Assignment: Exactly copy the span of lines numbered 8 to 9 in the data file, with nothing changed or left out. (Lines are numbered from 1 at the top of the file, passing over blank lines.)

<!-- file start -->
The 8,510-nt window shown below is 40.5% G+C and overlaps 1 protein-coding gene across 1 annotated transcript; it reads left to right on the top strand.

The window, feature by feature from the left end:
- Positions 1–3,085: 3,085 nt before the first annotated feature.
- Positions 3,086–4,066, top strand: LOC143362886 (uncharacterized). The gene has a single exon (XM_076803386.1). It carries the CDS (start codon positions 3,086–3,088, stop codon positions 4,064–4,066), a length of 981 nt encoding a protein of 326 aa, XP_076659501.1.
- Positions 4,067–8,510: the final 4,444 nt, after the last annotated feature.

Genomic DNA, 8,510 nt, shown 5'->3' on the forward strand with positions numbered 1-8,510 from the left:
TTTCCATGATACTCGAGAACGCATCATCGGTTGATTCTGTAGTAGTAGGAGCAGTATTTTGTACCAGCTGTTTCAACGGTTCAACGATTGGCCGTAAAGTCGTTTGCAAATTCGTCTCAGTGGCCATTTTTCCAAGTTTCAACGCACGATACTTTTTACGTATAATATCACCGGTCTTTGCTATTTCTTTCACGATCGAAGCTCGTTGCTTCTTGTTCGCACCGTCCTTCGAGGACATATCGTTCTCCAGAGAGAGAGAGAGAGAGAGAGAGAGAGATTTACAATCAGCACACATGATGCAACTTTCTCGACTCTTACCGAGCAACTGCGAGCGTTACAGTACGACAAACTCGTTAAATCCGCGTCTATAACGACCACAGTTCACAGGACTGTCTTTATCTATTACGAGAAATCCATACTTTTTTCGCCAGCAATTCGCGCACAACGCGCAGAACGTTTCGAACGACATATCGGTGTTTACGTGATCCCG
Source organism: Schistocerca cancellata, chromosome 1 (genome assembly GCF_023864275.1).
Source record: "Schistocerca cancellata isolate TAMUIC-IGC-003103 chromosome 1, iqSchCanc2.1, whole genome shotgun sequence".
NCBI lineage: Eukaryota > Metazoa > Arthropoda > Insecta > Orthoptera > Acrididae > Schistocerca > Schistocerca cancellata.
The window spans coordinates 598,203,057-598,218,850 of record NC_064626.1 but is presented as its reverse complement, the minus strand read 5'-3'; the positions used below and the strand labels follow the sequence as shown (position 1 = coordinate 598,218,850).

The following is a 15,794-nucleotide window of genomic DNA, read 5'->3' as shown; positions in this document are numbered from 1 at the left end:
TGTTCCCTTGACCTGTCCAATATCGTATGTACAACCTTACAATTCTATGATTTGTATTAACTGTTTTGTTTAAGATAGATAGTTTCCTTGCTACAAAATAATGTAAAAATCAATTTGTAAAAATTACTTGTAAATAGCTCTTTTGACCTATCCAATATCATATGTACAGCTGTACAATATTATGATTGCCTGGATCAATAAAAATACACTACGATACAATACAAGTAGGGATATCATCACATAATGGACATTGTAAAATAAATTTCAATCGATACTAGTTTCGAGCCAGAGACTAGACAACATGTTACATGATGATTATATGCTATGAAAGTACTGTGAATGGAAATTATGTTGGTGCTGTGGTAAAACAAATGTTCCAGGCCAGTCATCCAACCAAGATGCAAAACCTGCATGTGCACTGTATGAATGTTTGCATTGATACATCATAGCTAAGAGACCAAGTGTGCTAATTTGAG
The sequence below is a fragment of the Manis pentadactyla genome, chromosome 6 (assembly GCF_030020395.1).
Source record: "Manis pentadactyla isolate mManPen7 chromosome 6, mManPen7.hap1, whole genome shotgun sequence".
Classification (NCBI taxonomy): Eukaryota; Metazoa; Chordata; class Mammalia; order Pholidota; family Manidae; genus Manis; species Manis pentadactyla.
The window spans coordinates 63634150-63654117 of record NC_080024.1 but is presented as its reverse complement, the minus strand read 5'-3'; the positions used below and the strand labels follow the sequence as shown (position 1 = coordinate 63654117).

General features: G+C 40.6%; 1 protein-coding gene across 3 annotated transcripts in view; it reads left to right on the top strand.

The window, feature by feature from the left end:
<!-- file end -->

Source organism: Schistocerca cancellata, chromosome 1 (genome assembly GCF_023864275.1).
Source record: "Schistocerca cancellata isolate TAMUIC-IGC-003103 chromosome 1, iqSchCanc2.1, whole genome shotgun sequence".